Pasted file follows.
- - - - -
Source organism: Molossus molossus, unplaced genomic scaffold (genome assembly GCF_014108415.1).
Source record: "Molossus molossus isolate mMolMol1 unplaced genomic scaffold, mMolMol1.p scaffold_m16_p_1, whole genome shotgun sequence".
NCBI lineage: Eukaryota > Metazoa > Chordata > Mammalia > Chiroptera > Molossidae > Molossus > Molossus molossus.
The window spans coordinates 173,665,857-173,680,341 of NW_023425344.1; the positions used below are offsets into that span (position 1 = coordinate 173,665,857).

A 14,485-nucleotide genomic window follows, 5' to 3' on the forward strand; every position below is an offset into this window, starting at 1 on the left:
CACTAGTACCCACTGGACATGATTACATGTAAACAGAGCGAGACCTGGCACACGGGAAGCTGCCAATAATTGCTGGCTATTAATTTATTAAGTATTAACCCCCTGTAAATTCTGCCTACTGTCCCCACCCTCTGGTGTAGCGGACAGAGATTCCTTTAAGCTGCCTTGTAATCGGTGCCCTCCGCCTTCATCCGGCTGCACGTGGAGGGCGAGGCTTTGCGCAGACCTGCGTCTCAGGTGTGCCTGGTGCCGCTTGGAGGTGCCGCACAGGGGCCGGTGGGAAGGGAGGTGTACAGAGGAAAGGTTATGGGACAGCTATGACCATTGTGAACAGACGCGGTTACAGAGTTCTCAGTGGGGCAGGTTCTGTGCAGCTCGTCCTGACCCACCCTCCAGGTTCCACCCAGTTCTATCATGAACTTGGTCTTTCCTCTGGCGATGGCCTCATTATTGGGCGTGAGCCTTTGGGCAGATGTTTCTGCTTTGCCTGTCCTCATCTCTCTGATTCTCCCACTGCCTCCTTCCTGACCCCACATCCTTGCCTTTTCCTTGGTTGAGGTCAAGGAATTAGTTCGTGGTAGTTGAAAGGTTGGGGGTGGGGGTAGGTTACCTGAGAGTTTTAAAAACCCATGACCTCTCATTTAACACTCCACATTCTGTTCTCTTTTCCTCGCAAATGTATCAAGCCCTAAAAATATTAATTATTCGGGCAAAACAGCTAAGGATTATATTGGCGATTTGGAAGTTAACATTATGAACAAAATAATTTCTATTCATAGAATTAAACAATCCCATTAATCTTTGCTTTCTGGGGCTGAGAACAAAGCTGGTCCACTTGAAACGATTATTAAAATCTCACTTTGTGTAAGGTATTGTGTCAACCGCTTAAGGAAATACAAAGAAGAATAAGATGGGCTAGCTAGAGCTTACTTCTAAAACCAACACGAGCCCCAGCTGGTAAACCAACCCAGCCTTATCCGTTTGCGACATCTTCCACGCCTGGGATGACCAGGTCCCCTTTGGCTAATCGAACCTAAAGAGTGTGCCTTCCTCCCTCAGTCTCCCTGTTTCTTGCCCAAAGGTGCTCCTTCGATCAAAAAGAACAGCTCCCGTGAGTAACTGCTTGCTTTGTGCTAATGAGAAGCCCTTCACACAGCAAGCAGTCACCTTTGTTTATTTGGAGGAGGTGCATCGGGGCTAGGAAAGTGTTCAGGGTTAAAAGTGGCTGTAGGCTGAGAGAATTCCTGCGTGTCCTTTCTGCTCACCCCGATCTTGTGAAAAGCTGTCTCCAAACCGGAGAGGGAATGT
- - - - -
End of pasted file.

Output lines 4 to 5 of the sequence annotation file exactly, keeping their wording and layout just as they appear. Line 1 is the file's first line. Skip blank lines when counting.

The window spans coordinates 173,665,857-173,680,341 of NW_023425344.1; the positions used below are offsets into that span (position 1 = coordinate 173,665,857).

A 14,485-nucleotide genomic window follows, 5' to 3' on the forward strand; every position below is an offset into this window, starting at 1 on the left: